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Do you have any diet sabatours?

(5 Posts)
toptramp Thu 26-May-11 20:25:27

And if so, how do you handle them?

I have a close friend who I am sure dosn't like it when I loose wieght. I went to see her today and her mum commented on my wieght loss then later that day she tried to get me to eat cheesecake. (I did eat a slice as I believe in treats but she tried to get me to eat more.)

In the past she has even said don't bother going on a diet.

I do like my friend but I guess she feels threatened. She needn't as she is georgeous and happily attached but I have been the fat friend in the past.

Rosemallow Thu 26-May-11 20:32:06

I have a 'friend' like that - she will happily encourage me to scoff biscuits/crisps/chocolate and then abstain herself. She also tells me I am too skinny when I've lost weight. I'm afraid that the only way I made it stop was by moving to the other end of the country (not because of her! grin). Obviously I don't see her as much so even if I ate an entire tin of biscuits it would only be once a year IYSWIM!
I suppose that avoiding any eating scenario with her might be a good idea.
Good luck with the rest of your weight loss!

foreverondiet Thu 26-May-11 22:55:20

No "friends" like that thankfully, but if I did I'd be extremely vocal to her about what I thought. Is she overweight herself? She obviously feels threatened by it. There is a section on this in the Pig to Twig book.

erebus Mon 30-May-11 19:27:26

How to handle it?

Be firm in your refusal to eat more than you want. See how she reacts. If she gives up pretty easily, don't worry, but if either she does exactly the same thing next time you're with her, or she becomes quite adamant about you eating more, you need to put her straight.

By that, I don't mean being unnecessarily rude or unpleasant, just put it firmly to her that it is your intention to lose weight/ become healthier and that you'd appreciate her, as a supposedly supportive friend not offering temptations.

As for the 'You don't need to lose weight/diet!' thing, I say 'How I feel about my body is a personal issue; I know I will feel more at ease with myself if I were carrying a bit less weight/ was fitter. Thanks for trying to make me feel like I don't have an issue, but the thing is, I'm aware that I do, and that I need to tackle it'.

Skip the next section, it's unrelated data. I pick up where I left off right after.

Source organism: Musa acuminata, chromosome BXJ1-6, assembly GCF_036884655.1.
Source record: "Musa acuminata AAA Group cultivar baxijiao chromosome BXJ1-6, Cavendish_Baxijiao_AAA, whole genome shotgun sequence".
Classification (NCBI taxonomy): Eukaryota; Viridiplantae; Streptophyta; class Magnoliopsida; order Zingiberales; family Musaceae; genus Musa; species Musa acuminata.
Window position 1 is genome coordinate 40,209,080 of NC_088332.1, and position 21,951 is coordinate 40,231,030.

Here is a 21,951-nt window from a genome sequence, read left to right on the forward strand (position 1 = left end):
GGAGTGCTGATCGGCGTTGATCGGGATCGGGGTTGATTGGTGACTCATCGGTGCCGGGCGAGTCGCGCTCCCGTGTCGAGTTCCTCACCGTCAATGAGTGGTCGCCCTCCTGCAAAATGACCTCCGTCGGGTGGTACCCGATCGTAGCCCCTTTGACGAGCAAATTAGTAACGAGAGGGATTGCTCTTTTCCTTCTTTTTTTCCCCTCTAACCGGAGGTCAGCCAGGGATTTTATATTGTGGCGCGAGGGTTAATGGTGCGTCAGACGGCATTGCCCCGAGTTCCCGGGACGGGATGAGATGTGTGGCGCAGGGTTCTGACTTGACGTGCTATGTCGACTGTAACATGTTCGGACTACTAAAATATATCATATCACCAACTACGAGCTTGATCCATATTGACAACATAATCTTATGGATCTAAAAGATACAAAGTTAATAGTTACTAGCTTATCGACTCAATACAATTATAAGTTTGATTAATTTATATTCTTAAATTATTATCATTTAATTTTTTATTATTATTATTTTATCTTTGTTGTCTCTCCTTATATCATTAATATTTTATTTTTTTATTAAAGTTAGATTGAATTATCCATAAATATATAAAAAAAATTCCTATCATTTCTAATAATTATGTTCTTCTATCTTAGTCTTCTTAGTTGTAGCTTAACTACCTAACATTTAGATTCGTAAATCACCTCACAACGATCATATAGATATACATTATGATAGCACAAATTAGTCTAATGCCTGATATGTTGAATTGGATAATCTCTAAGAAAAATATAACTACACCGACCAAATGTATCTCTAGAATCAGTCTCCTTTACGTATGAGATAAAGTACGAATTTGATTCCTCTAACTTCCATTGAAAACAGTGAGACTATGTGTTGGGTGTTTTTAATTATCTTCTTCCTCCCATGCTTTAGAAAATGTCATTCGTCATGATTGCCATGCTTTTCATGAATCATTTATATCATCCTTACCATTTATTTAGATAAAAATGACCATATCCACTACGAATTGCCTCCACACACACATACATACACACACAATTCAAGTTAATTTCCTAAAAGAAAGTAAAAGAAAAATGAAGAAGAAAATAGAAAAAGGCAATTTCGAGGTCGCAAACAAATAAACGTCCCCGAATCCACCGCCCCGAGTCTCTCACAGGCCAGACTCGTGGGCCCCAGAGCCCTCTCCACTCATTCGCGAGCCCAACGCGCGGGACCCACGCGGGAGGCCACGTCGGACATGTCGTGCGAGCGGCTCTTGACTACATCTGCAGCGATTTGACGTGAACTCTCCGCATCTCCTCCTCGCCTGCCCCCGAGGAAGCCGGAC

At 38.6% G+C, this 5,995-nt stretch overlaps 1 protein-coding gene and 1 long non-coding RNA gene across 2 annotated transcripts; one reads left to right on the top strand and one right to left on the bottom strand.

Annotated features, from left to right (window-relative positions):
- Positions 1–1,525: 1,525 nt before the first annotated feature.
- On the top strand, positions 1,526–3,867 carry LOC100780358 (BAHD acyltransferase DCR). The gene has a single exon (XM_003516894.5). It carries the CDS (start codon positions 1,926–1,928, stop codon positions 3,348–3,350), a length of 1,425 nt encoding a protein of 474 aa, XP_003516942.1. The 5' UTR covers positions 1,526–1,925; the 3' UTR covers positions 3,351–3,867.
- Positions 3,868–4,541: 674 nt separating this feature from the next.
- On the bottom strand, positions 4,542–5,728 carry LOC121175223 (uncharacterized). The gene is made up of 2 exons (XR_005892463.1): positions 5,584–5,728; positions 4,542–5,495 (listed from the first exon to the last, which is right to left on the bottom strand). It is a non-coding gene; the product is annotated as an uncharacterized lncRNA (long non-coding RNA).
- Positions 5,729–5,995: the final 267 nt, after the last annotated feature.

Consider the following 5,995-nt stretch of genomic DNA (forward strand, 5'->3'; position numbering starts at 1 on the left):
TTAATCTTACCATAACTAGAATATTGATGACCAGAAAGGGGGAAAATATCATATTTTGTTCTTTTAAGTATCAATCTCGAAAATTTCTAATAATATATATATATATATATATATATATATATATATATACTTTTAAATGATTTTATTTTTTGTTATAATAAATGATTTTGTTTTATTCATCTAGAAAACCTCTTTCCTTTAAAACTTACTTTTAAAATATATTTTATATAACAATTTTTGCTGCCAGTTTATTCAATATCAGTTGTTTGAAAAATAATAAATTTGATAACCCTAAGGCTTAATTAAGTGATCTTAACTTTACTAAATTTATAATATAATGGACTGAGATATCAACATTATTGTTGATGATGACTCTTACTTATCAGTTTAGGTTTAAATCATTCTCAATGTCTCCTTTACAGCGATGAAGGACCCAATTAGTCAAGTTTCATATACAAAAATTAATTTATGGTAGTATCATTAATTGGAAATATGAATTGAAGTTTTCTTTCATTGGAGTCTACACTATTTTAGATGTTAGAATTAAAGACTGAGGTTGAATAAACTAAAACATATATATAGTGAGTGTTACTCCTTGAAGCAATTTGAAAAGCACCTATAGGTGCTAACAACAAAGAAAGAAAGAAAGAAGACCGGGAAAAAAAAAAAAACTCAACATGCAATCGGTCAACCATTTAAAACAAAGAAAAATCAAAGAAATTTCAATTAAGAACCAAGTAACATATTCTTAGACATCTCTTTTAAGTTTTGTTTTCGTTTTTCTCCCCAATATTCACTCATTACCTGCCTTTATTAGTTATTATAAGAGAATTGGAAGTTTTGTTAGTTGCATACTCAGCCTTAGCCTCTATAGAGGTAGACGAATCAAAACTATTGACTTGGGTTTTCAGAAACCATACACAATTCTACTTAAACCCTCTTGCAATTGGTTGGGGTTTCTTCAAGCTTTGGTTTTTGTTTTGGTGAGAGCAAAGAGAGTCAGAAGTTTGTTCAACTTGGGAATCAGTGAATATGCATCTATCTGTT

My MIL used to be the worst. She was classically passive/aggressive about food! She'd serve everyone's meals, then, without a word, once we were all sitting down, she'd redistribute 1/4 of her food to me and her sons. It was very 'look what I'm doing for you, sacrificing my own food...' hmm Then she'd spend much of the meal grabbing the serving dishes and going to dole me out another portion. Eventually, to my surprise, it was my BIL who said 'She's already said 'No Thanks', mum; she doesn't want any more'...!

Italiangreyhound Tue 31-May-11 01:36:42

toptramp sorry your friend is having a hard time accepting your decision to eat less. She obviously has a problem with your eating as it somehow relates to her. If you are at her house she may feel the need to be a 'good' hostess! I've had problems with food for 20 years and I do tend to offer a lot of food when people visit. I am now working on my eating thanks to a course I am attending - called New ID d

I also know what it is like when a friend loses weight and suddenly does not seem like the person they were before. My friend lost a lot of weight and maybe I felt she had changed but she said, very nicely and reassuringly, I am still the same person I was.

So I guess it would help you to know why your friend behaves like this. Is she insecure, an over eager host, or is she trying to sabotage your efforts to make herself feel better!

I agree with erebus you should be firm, just be polite and say no thank you, I’ve had enough, I'm full or not hungry etc. Maybe if you avoid the word diet or weight loss and simply talk in terms of not wanting the food she will more quickly get the message!

At the end of the day unless she is stuffing the food in your mouth she can't force you to eat it. If she tries to put stuff on your plate just say no thank you I won’t eat it and it will just get wasted.

She will soon get the message and if she persists just politely ask why do you keep trying to get me to eat stuff? She will most likely say I’m not or I think you really want it etc and if the former you can just wait until she does it again and repeat the question and if the later then you can explain you don’t want it, you would like to get healthy. You may find that certain words like diet and slim/think or whatever push people/'s alarm bells about to much weight loss or make them worried about their own weight/size. Whereas talking about healthy eating is a more gentle and less threatening way (IMHO) of making it clear you do not want to eat something.

Good luck and do let us know how it goes, if you want to!

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